That language was Volapük, and despite achieving such a high number of speakers is nowadays all but forgotten, even among linguists. I think Volapük’s story is one worth telling, because the reasons for its downfall are worth knowing for any member of a language community.

Volapük was created by Johann Martin Schleyer between 1879 and 1880. Schleyer was a Roman Catholic Priest who, one night, claimed to hear God himself speak to him commanding him to create a universal language to unite the European peoples. Volapük was a hybrid of English, German, and French, although you probably

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CREAM: the scary SSL attack you’ve probably never heard of


2014 was a year packed full of the discovery of new SSL attacks. First we found Java was vulnerable to a new type of “Bleichenbacher” attack. Apple’s SecureTransport, used by both iOS and OS X, went down next with the “goto fail” vulnerability. GNUTLS was vulnerable to a man-in-the-middle attack. OpenSSL perhaps came out as the most notorious with the Heartbleed attack. The NSS library, used by Chrome and Firefox among others, was vulnerable to yet another Bleichenbacher attack known as BERserk. The Microsoft SChannel library used by Windows was vulnerable to a particularly scary remote code execution vulnerability. At least two protocol-level vulnerabilities in SSL were widely circulated: the triple-handshake attack and POODLE. And we still have over a month left in the year!

While 2014 is a notable outlier in terms of the sheer number of attacks discovered and the publicity they’ve

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What’s wrong with in-browser cryptography?

Above image taken from Douglas Crockford’s Principles of Security talk

If you’re reading this, then I hope that sometime somebody or some web site told you that doing cryptography in a web browser is a bad idea. You may have read “JavaScript Cryptography Considered Harmful”. You may have found it a bit dated and dismissed it.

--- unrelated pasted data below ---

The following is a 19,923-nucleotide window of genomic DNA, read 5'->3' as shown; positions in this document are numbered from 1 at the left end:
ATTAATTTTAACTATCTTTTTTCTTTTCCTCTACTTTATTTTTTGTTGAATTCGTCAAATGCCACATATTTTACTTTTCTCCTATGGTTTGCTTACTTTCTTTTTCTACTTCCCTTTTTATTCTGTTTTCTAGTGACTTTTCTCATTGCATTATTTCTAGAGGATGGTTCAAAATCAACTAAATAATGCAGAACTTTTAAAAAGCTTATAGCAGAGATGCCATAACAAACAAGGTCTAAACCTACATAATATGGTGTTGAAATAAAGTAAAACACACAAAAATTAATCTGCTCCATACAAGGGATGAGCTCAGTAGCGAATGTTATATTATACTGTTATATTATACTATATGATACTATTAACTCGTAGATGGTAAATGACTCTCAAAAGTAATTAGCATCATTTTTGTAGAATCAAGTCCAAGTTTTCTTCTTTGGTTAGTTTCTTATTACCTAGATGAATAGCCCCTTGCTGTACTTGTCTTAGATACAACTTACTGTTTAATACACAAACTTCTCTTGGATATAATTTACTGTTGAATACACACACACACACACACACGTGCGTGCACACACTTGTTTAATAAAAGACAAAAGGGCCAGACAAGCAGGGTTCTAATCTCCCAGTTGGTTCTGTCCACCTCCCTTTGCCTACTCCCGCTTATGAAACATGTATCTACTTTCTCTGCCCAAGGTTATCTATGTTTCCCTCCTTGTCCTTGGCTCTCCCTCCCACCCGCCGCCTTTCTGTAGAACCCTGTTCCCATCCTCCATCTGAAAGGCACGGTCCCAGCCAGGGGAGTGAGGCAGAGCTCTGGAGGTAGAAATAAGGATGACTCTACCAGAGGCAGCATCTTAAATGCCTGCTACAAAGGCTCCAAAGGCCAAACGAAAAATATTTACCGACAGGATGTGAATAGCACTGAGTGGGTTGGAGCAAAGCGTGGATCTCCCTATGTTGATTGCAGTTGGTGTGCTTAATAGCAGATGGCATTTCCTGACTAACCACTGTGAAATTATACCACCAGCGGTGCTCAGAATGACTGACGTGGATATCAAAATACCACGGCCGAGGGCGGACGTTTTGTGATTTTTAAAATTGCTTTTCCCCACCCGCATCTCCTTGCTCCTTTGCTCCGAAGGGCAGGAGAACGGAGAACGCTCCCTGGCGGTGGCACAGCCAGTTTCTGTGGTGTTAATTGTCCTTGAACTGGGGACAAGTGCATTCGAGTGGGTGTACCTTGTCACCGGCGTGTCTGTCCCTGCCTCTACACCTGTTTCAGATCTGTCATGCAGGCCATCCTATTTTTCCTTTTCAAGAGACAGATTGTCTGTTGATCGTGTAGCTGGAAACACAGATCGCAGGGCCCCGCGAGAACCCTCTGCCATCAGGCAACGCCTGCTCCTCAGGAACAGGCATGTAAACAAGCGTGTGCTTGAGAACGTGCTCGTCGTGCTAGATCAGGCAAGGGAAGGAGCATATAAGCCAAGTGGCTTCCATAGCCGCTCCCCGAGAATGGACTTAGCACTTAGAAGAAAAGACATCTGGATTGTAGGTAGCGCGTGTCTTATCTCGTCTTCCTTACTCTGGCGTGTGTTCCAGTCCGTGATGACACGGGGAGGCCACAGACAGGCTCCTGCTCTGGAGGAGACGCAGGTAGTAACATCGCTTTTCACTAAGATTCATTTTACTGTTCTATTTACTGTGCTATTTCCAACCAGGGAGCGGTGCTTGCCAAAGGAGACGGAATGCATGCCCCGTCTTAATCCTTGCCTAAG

You may have read about WebCrypto and what it hopes to bring to the browser ecosystem. This particular development may make you feel that it’s okay to start moving various forms of cryptography into the browser.

Why not put cryptography in the browser? Isn’t it inevitable? This is a perpetual refrain from various encryption products which target the browser (names and addresses intentionally omitted). While the smarter ones try to mitigate certain classes of attacks by shipping as browser extensions rather than just a web site that a user types into their

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Imperfect Forward Secrecy: The Coming Cryptocalypse

If the Snowden debacle has accomplished anything, it’s raising public awareness in cryptography. This has spawned some sort of meme that if we use “perfect forward secrecy”, our communications are protected from the NSA! Various blog posts and articles in major newspapers have conferred all sorts of magical secret powers onto perfect forward secrecy, specifically surrounding its NSA-fighting powers, going as far to say that perfect forward secrecy is NSA-proof.

First off, let me say that forward secrecy is great, and you should try to deploy it if you can. However, even if you run a stack that supports it (many hardware SSL terminators do not, for example), it’s still pretty hard to implement properly (you need to rotate session ticket keys frequently to gain anything from it, for example).

But let’s not beat around the bush: perfect forward secrecy isn’t some magical silver bullet